The Story Circle Model (In Depth)



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The Story Circle Model (In Depth)
In the spirit of egalitarian space and collective consensus of the people which directs bottom up organizing, we use a process called the Story Circle. It is our belief that we include the genius of every person in the affected community no matter what age, gender, economic class, and level of education. The Story Circle allows us to collect ideas and discuss the needs of survivor communities so that every person has an opportunity to have their concerns, issues, ideas of rebuilding and organizing suggestions heard. Through this process we can uncover the issues of the community from the people most affected and then offer the space to come to an agreement on how to resolve those issues. We feel that the most effective way to insure equality within the circle is by allowing equal time to each person.
A Story is each person’s contribution to the topic on the floor. It is as broad and simple as that. It can be a response to a question that is posed or a reflection on an experience. The circle itself is democratic. Everyone in the circle is an equal. Everyone in the circle should be able to see the other. The process for the circle includes establishing the amount of people in the circle, time allocation for everyone to talk within the circle, and a designated facilitator. This process can be used for any meeting situation, including; work group sessions, de-briefing sessions; planning sessions, etc.

To insure an equitable and democratic circle, it is important to be conscious of time. Getting the group to help make an agenda at the beginning does this. There must be a consensus on how much time the session should take. Then, large groups are divided into small groups of 5-7, and definitely, no more than 8 people. Each person is allowed about 3-5 minutes to tell a story. After everyone has spoken once around the circle, each person is given another 3 minutes to sum-up during the second round. Summing up is really important. It provides people time to digest what they learned or thought about as a result of the stories that have heard. There also needs to be another period of time, roughly about equal to the summary, for people to have cross conversation about the issues that come up and to plan what they want to do about it. Then there is follow up activity where people are assigned different tasks to move the ideas from the circle into reality.

Generally, during the first two or three mass meetings, the story circle is really useful for flushing out problems and issues that the people are dealing with and want to address. In this context, the facilitator’s role is to chart out all of the problems and issues. After the issues have been flushed out, the facilitator groups those issues together based on which issues interrelate with each other. The facilitator presents the issue groupings to the larger body and determines whether there is agreement on the issue groups. Once agreement is reached, members of the collective are asked to choose one or two issue groups to work on. In this way, Story Circle is useful to forming the first working groups or committees of the body.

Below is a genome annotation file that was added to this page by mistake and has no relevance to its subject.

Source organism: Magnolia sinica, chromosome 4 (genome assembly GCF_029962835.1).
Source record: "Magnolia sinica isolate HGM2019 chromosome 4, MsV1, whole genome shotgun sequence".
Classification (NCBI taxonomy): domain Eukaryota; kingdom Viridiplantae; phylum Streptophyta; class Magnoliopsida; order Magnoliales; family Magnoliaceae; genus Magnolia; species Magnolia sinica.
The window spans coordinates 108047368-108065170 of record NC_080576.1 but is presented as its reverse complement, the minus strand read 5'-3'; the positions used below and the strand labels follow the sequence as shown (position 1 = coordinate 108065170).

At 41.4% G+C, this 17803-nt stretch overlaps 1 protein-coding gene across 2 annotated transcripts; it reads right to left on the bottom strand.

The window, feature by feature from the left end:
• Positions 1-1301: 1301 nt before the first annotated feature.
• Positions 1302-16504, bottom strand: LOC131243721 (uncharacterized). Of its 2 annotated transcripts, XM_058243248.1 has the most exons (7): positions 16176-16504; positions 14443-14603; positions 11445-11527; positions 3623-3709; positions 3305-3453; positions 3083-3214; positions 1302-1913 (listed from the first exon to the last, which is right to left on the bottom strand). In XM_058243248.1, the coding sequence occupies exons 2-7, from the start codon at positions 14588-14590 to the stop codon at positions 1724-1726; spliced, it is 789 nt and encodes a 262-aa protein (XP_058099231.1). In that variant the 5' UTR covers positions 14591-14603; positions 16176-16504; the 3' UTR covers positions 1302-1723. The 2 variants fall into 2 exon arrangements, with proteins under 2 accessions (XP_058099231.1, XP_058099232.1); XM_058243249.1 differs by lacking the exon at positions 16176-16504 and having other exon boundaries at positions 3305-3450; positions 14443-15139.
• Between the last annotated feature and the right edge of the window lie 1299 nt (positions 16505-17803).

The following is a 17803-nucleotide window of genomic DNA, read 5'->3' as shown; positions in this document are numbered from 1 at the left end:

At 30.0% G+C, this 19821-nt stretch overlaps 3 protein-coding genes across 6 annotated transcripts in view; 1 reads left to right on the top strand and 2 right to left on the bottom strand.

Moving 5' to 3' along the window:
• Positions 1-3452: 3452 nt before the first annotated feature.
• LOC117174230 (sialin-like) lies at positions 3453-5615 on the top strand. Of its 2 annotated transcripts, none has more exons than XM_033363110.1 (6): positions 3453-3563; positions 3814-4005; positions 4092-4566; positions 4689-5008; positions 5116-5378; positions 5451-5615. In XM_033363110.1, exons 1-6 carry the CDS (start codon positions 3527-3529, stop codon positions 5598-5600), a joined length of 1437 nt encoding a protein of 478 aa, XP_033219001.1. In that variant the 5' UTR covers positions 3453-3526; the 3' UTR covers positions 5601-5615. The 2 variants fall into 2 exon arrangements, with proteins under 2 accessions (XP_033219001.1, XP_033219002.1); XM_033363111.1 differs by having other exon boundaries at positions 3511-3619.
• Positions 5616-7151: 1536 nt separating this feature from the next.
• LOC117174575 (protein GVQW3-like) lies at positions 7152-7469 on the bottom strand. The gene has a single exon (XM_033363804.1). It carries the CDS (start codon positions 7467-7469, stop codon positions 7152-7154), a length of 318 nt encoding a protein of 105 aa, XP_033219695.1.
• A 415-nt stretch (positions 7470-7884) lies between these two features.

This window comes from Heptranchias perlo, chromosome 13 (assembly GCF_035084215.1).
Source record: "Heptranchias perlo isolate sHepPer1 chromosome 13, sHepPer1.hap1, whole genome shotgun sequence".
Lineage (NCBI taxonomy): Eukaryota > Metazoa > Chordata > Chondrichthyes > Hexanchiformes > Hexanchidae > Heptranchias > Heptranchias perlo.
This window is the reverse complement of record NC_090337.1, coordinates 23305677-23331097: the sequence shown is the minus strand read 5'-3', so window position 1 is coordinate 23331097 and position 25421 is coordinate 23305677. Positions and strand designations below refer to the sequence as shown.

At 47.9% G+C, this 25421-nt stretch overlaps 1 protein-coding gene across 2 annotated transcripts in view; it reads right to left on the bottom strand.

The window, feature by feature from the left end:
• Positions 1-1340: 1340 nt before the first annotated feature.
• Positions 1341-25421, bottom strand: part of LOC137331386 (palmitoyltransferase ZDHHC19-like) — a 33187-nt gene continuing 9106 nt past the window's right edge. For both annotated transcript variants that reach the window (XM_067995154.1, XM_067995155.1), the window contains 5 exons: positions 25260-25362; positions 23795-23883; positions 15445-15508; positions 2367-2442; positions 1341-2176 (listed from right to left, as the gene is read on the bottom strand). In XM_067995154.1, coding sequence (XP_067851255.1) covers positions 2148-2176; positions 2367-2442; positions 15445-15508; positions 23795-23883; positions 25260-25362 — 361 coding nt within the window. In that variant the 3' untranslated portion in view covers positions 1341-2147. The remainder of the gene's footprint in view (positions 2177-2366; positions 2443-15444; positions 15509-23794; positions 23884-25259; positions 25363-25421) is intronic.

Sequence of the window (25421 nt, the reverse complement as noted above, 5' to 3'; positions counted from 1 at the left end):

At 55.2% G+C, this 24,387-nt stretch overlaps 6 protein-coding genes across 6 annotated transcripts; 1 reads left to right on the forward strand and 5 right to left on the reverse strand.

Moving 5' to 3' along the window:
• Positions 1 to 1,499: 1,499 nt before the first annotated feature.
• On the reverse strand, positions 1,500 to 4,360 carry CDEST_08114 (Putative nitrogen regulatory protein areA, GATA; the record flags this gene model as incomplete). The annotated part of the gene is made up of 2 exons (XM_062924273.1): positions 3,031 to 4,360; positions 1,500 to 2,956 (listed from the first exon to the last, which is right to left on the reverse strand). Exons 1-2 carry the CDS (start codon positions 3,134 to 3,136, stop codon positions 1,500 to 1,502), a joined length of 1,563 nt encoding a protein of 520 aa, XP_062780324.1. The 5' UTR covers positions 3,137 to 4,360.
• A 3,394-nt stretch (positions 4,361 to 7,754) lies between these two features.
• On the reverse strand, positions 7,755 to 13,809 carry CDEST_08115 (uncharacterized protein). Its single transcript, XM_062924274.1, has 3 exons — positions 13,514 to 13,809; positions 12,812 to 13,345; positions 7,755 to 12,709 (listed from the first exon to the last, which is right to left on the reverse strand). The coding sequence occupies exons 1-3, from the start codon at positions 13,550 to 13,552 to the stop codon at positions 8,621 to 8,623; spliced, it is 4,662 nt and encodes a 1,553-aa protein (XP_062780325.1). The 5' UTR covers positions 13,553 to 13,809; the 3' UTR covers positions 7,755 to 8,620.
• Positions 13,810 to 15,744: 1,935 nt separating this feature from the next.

After committees are formed, Story Circle is used inside the committees to discover what solutions people believe will work to resolve the issues that they are working on. The committee facilitator then lays out the solutions that have been offered and an individual workgroup member takes responsibility for achieving each solution. The first task for each member is to find out as much information they can about the solution they have taken responsibility for working on.

At this point, the character of the mass meeting changes. Instead of Story Circle occurring to flesh out issues, they began to be used to understand and authorize solutions based on the work in the committees. Each committee brings a report back to the mass Story Circle which includes the solutions offered and as much information as they have available about the solutions. Story Circle is then used to determine if there is consensus to pursue the solutions that are offered. For all solutions for which consensus is achieved, the committee is authorized to follow through on them for the collective. For all solutions where consensus is not achieved, the committee goes back to the drawing board.

Within every Story Circle there is a facilitator who provides a clear and concise statement of the reason for calling the circle (i.e., debrief or a particular issue being discussed with the survival council). That facilitator helps get things started and monitors the progress of the story circle to make sure that everyone stays aware of what the predetermined rules of the circle are. There is also a monitor that supports and watches for possible problems. The monitor is not there to discipline the people in the story. However, the monitor is there to make sure that whatever rules the group came up with about the facilitation of the circle is respected.
Listening is the most important part of the story circle. In fact, it is more important to listen to other peoples stories than it is to wait to tell your own. Listening is the best way to learn about issues from another perspective or learn new ideas and thoughts about the community and how it is functioning (or not). Waiting to talk is not the same as listening. Just as you want to be heard when it is your turn to talk, you must listen to others. You don’t even have to like the person’s story, but you do have to be respectful of their right to tell it.
The Story Circle process is not a spectators sport. You may find it uncomfortable at first, but like all of this work, be open to the process. In time you may find that it is a process you should be using in every group setting.
People’s Organizing Committee

(504) 872-9591 (Office)




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